These comments, spanning nearly three millennia, reveal the great value all mystical traditions attribute to silence.  Silence of mouth and mind is one of “nothing’s” greatest paradoxes.  By thinking and saying nothing, we apprehend everything.  Thus, historian of religions Edward Carpenter notes:

“Of all the hard facts of science, I know of none more solid and fundamental than the fact that if you inhibit thought and persevere, you come at length to a region of consciousness below or behind thought, and different from ordinary thought in its nature and character… [It is a world in which] one’s soul is in touch with souls of all creatures.  It is to be assured of an indestructible and immortal life of joy immense and inexpressible.”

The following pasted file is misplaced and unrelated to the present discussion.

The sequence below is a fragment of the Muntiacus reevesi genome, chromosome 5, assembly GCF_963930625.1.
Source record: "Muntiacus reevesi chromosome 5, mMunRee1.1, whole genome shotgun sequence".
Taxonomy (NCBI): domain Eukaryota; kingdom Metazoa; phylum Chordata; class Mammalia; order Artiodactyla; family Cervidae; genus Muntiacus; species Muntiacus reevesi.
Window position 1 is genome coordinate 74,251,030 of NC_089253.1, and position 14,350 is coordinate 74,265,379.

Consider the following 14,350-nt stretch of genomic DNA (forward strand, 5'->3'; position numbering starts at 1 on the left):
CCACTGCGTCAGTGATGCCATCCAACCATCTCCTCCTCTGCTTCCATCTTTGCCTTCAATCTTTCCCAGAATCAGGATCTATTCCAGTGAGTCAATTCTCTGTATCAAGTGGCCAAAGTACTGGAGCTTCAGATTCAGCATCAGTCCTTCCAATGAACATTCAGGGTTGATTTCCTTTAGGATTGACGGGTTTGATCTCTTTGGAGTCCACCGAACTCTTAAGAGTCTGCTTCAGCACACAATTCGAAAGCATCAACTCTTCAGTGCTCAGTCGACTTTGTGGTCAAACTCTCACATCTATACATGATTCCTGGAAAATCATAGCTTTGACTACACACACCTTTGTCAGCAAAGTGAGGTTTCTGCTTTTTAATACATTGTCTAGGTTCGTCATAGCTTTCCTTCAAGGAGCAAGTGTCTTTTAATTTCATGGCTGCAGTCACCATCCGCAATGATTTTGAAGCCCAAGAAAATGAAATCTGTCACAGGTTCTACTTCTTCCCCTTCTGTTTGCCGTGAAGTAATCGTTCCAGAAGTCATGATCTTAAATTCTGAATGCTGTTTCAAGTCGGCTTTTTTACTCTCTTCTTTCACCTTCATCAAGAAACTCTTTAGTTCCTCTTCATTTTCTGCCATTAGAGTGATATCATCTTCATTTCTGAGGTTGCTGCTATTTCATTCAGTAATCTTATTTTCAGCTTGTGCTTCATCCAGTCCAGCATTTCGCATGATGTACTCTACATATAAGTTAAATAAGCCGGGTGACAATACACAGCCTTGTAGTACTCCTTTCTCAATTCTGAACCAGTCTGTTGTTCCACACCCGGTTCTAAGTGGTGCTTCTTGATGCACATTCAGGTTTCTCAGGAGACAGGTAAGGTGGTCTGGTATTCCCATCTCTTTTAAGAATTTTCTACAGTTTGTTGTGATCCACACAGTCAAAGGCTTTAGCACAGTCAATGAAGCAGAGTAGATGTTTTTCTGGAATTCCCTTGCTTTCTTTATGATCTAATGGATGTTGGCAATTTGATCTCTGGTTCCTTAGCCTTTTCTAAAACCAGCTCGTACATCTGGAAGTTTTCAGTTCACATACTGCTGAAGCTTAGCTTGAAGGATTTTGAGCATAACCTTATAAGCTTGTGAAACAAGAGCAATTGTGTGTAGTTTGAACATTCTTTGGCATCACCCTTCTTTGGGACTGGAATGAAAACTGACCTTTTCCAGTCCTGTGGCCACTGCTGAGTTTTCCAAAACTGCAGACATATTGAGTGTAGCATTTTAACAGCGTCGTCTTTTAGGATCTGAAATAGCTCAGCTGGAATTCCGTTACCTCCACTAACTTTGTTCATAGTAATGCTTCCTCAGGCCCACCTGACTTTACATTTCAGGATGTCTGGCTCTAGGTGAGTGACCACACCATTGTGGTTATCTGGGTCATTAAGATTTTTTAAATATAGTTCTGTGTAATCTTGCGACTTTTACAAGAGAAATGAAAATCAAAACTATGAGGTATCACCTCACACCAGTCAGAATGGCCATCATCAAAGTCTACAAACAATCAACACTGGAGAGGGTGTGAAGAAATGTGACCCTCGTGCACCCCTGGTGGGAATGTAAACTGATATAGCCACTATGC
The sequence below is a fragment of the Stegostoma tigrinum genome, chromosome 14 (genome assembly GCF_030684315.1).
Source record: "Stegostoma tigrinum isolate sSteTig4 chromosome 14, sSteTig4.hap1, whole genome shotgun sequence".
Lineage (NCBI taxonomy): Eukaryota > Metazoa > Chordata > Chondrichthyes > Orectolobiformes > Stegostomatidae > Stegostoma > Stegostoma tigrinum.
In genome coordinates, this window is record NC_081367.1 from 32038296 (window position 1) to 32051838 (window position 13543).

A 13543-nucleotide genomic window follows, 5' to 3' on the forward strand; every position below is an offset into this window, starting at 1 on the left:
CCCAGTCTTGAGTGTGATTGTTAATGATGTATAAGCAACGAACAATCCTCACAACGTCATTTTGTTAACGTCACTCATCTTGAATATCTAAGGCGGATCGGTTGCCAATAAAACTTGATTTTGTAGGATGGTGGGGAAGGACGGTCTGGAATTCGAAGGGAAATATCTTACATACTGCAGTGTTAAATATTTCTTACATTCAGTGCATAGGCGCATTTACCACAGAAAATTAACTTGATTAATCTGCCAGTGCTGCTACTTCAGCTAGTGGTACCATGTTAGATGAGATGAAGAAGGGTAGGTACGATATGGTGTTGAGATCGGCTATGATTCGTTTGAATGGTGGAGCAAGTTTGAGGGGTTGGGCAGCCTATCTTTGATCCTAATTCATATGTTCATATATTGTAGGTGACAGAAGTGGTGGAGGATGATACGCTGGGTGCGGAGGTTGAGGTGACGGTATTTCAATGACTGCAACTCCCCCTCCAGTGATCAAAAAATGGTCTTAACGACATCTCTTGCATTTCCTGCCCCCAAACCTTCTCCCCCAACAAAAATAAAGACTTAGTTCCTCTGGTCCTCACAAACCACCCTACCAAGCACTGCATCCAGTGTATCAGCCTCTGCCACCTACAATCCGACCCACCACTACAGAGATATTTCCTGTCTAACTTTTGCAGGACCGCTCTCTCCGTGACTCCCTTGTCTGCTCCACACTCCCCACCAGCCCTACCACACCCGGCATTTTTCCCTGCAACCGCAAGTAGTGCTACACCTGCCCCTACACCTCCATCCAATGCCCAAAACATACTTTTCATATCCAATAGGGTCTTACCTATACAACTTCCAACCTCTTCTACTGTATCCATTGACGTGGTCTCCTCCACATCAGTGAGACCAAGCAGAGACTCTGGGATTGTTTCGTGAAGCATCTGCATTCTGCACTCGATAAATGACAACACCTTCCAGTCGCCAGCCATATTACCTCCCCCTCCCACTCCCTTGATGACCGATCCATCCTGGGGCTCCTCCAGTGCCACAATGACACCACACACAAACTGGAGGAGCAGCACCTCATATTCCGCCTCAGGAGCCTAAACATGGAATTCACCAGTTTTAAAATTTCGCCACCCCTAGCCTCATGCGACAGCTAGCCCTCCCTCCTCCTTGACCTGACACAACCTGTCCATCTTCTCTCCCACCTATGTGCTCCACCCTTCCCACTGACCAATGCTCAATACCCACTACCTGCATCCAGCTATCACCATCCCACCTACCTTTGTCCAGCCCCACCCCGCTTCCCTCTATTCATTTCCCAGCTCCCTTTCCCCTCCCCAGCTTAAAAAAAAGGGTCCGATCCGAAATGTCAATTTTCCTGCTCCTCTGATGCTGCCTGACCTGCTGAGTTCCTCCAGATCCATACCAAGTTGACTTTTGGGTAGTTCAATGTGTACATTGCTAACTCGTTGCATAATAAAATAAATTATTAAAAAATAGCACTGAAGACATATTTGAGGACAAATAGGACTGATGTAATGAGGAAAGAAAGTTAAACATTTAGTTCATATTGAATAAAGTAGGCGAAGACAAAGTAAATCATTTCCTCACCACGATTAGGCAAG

Again the message is the same:  If this “joy immense and inexpressible” is to be realized, we must become nothing and nobody—a state in which, as Huxley says, “…there is no separate selfhood to obscure or refract…the ‘white radiance of Eternity’…the Thing in itself can be perceived—but only by one who, in himself, is no-thing.”

Larry Dossey, M.D., The Extraordinary Healing Power of Ordinary Things


Monday, Mar 08, 2010 This week’s Food for Thought – March 8, 2010

When a man begins to have a vision larger than his own truth,

when he realizes that it is much larger than at first seemed,

he begins to become conscious of his morals.

His perspective on life necessarily changes,